TAMPA — The “corpse” lay in a coffin, wearing a long pink gown and a blank expression. Her hands rested on a dried bouquet. A friend, who had come to mourn, crouched next to her and clutched a rose to her chest.
The corpse tried not to giggle.
Everything resembled a real funeral — heaps of flowers and candles, stack of prayer cards and, of course, a lace-lined coffin. There was even a funeral parlor employee. She stood behind a tripod, snapping photos of the macabre setup.
“One, two, three!” she called out.
The corpse and mourner closed their eyes and tried to look solemn.
Jessica Dillon is a Dunedin-based mortician. She’s spent the last 10 years doing makeup, dressing, casketing and embalming. She’s now also the founder of Embalmarina’s Traveling Postmortem Fauxtography Parlour.
Her business card reads: “Bringing the funeral parlour to you for a spooky photo experience.”
While it may seem grim to slide into a coffin and say cheese, there’s a deeper meaning behind the project.
“I want people to not be so afraid of death,” said Dillon, 38. “If you can embrace your mortality, it’ll help you live a better life.”
Dillon set up her first photo shoot on a humid August afternoon during Tampa’s annual Tabernacle of Oddities event. The showcase, now in its second year, was hosted by Ybor City oddity shop Dysfunctional Grace Co. at the new Orpheum location.
The event included Frozen Stiffs (an ice cream truck operated out of a hearse), tables of taxidermy artists and Wrinkles the Clown. It was the perfect place to debut Dillon’s new endeavor.
The photo booth was set up outside the Orpheum. Dillon stayed up until 11:30 the night before the event, working with a friend from production company Thinking Tree Media to string up white gauzy curtains and professional studio lighting.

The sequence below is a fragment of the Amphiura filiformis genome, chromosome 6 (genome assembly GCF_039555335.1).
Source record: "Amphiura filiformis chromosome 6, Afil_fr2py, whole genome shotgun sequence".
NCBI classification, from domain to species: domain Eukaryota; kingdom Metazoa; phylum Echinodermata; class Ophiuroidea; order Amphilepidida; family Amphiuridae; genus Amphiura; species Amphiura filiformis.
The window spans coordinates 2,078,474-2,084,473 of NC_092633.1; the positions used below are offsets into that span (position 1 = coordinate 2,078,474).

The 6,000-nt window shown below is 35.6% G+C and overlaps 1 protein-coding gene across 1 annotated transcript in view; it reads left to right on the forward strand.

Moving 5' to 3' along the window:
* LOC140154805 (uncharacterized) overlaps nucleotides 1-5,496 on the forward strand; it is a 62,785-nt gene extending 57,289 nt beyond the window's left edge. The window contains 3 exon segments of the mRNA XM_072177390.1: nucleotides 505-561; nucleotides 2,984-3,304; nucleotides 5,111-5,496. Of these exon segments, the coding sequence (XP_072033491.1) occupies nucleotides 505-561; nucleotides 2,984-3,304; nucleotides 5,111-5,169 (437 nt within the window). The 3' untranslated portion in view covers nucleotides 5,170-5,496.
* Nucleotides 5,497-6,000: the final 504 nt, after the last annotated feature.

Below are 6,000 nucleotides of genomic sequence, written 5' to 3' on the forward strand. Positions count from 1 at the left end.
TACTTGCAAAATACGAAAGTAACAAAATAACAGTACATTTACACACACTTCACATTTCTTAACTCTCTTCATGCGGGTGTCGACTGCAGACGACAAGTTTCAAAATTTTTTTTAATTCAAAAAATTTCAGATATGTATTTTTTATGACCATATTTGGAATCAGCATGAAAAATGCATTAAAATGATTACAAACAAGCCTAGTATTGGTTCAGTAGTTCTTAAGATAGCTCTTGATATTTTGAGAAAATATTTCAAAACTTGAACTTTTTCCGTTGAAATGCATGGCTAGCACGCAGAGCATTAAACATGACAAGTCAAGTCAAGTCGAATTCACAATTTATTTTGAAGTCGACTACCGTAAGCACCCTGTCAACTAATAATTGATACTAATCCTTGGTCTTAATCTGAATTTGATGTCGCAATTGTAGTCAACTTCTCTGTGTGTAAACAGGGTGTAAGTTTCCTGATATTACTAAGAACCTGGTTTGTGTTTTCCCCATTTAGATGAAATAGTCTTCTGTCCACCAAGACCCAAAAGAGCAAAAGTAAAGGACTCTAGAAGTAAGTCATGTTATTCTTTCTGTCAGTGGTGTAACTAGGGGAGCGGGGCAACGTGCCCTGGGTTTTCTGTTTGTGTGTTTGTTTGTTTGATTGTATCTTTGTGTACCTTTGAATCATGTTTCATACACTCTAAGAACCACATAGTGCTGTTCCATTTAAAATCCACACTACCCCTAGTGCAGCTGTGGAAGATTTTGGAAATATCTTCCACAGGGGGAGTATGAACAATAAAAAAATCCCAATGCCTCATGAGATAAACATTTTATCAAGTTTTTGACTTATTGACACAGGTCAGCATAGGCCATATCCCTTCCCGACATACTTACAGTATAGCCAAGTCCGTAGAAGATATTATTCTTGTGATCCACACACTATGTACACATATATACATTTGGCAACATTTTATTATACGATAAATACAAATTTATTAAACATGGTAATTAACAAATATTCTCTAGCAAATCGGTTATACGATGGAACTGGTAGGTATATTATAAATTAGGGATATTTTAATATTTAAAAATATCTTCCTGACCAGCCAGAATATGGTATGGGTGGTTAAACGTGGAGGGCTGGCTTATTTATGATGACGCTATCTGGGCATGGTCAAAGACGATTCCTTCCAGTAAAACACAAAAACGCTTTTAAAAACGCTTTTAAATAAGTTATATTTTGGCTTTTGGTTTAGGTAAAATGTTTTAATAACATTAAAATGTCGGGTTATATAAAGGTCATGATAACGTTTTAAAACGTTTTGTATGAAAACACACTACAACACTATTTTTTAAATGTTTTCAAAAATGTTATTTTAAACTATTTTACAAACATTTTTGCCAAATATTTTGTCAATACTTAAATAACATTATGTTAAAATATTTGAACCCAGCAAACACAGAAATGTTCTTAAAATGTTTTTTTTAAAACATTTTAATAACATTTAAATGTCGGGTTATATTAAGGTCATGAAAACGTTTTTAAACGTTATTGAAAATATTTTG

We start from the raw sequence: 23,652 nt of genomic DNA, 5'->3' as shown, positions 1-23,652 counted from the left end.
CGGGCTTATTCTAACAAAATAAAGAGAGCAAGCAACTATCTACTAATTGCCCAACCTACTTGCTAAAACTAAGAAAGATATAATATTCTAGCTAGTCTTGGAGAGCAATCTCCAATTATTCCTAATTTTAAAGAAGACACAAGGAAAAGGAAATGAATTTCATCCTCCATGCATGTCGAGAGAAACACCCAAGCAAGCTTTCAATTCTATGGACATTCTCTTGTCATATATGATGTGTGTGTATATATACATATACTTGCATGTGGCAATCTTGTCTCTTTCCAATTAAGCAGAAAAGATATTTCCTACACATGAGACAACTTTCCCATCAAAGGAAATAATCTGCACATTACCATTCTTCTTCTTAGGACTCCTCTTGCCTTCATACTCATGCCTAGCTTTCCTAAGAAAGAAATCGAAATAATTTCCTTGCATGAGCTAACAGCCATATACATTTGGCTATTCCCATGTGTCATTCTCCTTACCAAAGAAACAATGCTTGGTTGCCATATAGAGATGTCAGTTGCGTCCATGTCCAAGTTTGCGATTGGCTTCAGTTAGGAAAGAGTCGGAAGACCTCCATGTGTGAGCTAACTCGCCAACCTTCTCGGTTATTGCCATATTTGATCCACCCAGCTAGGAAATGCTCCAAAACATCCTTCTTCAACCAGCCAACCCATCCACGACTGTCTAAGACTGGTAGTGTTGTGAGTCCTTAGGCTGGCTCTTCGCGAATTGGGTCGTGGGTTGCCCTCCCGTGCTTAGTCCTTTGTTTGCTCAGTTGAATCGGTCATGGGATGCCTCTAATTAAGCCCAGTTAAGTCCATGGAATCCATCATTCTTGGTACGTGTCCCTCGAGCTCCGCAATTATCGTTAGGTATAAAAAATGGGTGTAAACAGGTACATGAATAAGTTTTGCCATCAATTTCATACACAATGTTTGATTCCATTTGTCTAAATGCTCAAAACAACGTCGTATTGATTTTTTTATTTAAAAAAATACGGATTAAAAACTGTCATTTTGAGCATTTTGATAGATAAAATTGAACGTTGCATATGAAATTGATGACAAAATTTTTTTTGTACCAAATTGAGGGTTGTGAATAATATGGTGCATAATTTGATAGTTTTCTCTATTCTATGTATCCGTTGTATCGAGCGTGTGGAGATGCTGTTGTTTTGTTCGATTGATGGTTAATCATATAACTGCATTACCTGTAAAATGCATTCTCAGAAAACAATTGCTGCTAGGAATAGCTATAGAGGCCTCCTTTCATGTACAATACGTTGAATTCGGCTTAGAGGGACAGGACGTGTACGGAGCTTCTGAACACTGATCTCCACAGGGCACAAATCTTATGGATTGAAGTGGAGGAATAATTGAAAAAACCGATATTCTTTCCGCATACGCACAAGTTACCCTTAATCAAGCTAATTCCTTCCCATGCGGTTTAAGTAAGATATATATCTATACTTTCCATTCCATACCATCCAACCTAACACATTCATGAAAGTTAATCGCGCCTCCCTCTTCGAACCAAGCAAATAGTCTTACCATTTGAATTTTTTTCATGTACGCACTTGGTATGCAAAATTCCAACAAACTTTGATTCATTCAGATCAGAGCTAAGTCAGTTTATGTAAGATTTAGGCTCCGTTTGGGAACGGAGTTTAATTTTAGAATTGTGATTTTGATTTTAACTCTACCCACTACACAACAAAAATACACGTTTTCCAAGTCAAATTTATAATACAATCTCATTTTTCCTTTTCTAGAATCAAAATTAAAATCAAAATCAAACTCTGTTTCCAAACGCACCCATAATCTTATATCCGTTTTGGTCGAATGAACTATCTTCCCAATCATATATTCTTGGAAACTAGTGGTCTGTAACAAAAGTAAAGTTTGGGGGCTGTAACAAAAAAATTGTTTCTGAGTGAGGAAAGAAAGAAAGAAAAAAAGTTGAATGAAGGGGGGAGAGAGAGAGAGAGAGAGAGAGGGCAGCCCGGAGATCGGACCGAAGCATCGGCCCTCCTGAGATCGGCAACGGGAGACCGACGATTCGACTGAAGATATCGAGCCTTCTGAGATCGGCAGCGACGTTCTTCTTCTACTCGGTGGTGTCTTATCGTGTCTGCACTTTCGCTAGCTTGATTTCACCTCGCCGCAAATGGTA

Dillon’s co-worker, who creates taxidermy art under the name Undead Undertaker, found the coffin at Dysfunctional Grace and did some DIY work to make it look Victorian before driving the coffin over in her personal hearse.
Dillon was nervous, but over the two days of the event, she would complete about 40 shoots.
Dillon pulled in touches from actual funerals: a vintage prayer card stand, flower arrangements, thrifted funeral gowns and prayer books. She made smaller bouquets for models to hold from dried flowers, feathers and taxidermied animal parts. The creations were for sale from $25 to $200.
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Each 20-minute photo session in the coffin cost $20, paid via Venmo or PayPal. The price included a framed photo in an old-timey black-and-white or sepia filter. Unframed photos were $10.
Dillon also gave out a small zine, which explains “death care protocol,” from cremation to death certificates. The title on the front: “So you’re dead. Now what?” The grainy photograph on the front showed an old man in a coffin.
“That’s my great-great-great grandfather,” Dillon said.
Jillian Muschler, a vet tech, came to work as Dillon’s assistant. She helped brainstorm prop placement, smooth flyaway hairs and generally cheerlead the living dead.
While her friend took photos, she answered visitor questions, like if beer was allowed in the photo area. (“Just don’t spill it in the coffin,” she told them.)
Muschler hoped the process could help people with terminal illness, “to kind of confront mortality.”
“I don’t work in the funeral industry, but I’m a very death-positive person,” she said.
Two women with long black hair peeked into the photo booth area. They had been dating a few months and wanted a picture together. Rachael Zucker, 29, of Bradenton, would play dead. Leah Masson, 31, of St. Petersburg, would grieve.
Dillon guided them through their outfit and prop options. Would they like a lacy shawl? Bat wings? A plague doctor mask?
Despite the afternoon heat, Zucker opted for the long gown. She kicked off her chunky black boots and stepped backwards into the coffin, Muschler and Dillon each holding an arm. Masson picked out a black veil.
The couple wanted to do something no one else had done so far. They wanted to tell a story.
“If you woke up from being dead to, like, kiss her or something, that would be hot and adorable and morbid,” Muschler suggested. “You’re desperate for one more kiss.”
Muschler demonstrated poses — the mourner bending over the coffin, the corpse reaching out from her final resting place.
“This is the real funeral director coming out,” Dillon said as she smoothed out Zucker’s dress. “You want everything to be just right and perfect.”
For the last shot, the couple held their faces 6 inches apart, frozen in time.
As the women reviewed their black-and-white thumbnails, Masson fired off a Venmo payment. (”For coffin,” she wrote in the memo line.)
Then Dillon printed their favorite photo, the last pose they had taken. The couple laughed. They loved it.
“It was fun,” Masson said. “I would say a little creepy, but not in a bad way.”
Want to schedule a photo shoot? Contact @embalmarina on Instagram.